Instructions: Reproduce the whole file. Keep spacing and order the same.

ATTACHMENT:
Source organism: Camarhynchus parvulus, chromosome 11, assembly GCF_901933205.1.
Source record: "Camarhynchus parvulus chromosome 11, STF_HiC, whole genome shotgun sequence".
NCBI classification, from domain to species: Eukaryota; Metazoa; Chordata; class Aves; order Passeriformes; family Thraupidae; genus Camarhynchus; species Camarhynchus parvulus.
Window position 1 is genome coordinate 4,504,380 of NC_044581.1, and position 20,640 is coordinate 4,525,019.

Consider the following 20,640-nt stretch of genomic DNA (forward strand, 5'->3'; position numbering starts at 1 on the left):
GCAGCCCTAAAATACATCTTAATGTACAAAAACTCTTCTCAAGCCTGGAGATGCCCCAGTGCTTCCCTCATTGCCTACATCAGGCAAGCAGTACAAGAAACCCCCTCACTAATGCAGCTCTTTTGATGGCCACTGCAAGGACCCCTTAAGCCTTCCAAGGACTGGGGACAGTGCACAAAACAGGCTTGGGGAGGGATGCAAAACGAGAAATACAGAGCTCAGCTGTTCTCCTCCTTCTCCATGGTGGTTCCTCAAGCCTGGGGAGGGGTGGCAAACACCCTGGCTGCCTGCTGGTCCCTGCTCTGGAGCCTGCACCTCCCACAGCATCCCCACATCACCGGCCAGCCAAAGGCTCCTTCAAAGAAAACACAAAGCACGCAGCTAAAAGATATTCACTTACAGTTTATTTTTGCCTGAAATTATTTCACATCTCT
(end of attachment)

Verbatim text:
Source organism: Camarhynchus parvulus, chromosome 11, assembly GCF_901933205.1.
Source record: "Camarhynchus parvulus chromosome 11, STF_HiC, whole genome shotgun sequence".
NCBI classification, from domain to species: Eukaryota; Metazoa; Chordata; class Aves; order Passeriformes; family Thraupidae; genus Camarhynchus; species Camarhynchus parvulus.
Window position 1 is genome coordinate 4,504,380 of NC_044581.1, and position 20,640 is coordinate 4,525,019.

Consider the following 20,640-nt stretch of genomic DNA (forward strand, 5'->3'; position numbering starts at 1 on the left):
GCAGCCCTAAAATACATCTTAATGTACAAAAACTCTTCTCAAGCCTGGAGATGCCCCAGTGCTTCCCTCATTGCCTACATCAGGCAAGCAGTACAAGAAACCCCCTCACTAATGCAGCTCTTTTGATGGCCACTGCAAGGACCCCTTAAGCCTTCCAAGGACTGGGGACAGTGCACAAAACAGGCTTGGGGAGGGATGCAAAACGAGAAATACAGAGCTCAGCTGTTCTCCTCCTTCTCCATGGTGGTTCCTCAAGCCTGGGGAGGGGTGGCAAACACCCTGGCTGCCTGCTGGTCCCTGCTCTGGAGCCTGCACCTCCCACAGCATCCCCACATCACCGGCCAGCCAAAGGCTCCTTCAAAGAAAACACAAAGCACGCAGCTAAAAGATATTCACTTACAGTTTATTTTTGCCTGAAATTATTTCACATCTCT